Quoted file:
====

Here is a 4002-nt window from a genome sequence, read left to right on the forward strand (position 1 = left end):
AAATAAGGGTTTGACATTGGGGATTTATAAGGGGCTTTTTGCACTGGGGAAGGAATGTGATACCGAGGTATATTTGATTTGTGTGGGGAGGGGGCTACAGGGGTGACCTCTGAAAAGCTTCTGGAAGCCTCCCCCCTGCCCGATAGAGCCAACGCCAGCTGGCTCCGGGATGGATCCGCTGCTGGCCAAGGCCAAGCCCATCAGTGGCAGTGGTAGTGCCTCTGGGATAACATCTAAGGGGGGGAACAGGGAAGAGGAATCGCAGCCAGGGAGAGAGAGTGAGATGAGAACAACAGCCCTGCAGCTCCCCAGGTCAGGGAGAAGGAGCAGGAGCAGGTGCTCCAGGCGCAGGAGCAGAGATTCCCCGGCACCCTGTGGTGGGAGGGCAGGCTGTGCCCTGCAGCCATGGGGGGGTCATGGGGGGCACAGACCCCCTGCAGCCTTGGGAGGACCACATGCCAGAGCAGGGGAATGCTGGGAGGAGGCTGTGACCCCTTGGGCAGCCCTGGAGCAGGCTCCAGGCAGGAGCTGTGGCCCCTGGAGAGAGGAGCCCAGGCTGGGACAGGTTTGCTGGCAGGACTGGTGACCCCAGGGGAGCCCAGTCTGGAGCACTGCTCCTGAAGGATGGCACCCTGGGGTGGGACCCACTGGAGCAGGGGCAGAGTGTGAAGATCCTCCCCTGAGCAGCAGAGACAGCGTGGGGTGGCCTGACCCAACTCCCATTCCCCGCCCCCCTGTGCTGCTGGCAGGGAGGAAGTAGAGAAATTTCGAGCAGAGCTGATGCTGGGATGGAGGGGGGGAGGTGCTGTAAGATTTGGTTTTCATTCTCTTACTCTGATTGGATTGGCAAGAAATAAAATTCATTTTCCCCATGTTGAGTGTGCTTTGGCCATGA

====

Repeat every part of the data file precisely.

Here is a 4002-nt window from a genome sequence, read left to right on the forward strand (position 1 = left end):
AAATAAGGGTTTGACATTGGGGATTTATAAGGGGCTTTTTGCACTGGGGAAGGAATGTGATACCGAGGTATATTTGATTTGTGTGGGGAGGGGGCTACAGGGGTGACCTCTGAAAAGCTTCTGGAAGCCTCCCCCCTGCCCGATAGAGCCAACGCCAGCTGGCTCCGGGATGGATCCGCTGCTGGCCAAGGCCAAGCCCATCAGTGGCAGTGGTAGTGCCTCTGGGATAACATCTAAGGGGGGGAACAGGGAAGAGGAATCGCAGCCAGGGAGAGAGAGTGAGATGAGAACAACAGCCCTGCAGCTCCCCAGGTCAGGGAGAAGGAGCAGGAGCAGGTGCTCCAGGCGCAGGAGCAGAGATTCCCCGGCACCCTGTGGTGGGAGGGCAGGCTGTGCCCTGCAGCCATGGGGGGGTCATGGGGGGCACAGACCCCCTGCAGCCTTGGGAGGACCACATGCCAGAGCAGGGGAATGCTGGGAGGAGGCTGTGACCCCTTGGGCAGCCCTGGAGCAGGCTCCAGGCAGGAGCTGTGGCCCCTGGAGAGAGGAGCCCAGGCTGGGACAGGTTTGCTGGCAGGACTGGTGACCCCAGGGGAGCCCAGTCTGGAGCACTGCTCCTGAAGGATGGCACCCTGGGGTGGGACCCACTGGAGCAGGGGCAGAGTGTGAAGATCCTCCCCTGAGCAGCAGAGACAGCGTGGGGTGGCCTGACCCAACTCCCATTCCCCGCCCCCCTGTGCTGCTGGCAGGGAGGAAGTAGAGAAATTTCGAGCAGAGCTGATGCTGGGATGGAGGGGGGGAGGTGCTGTAAGATTTGGTTTTCATTCTCTTACTCTGATTGGATTGGCAAGAAATAAAATTCATTTTCCCCATGTTGAGTGTGCTTTGGCCATGA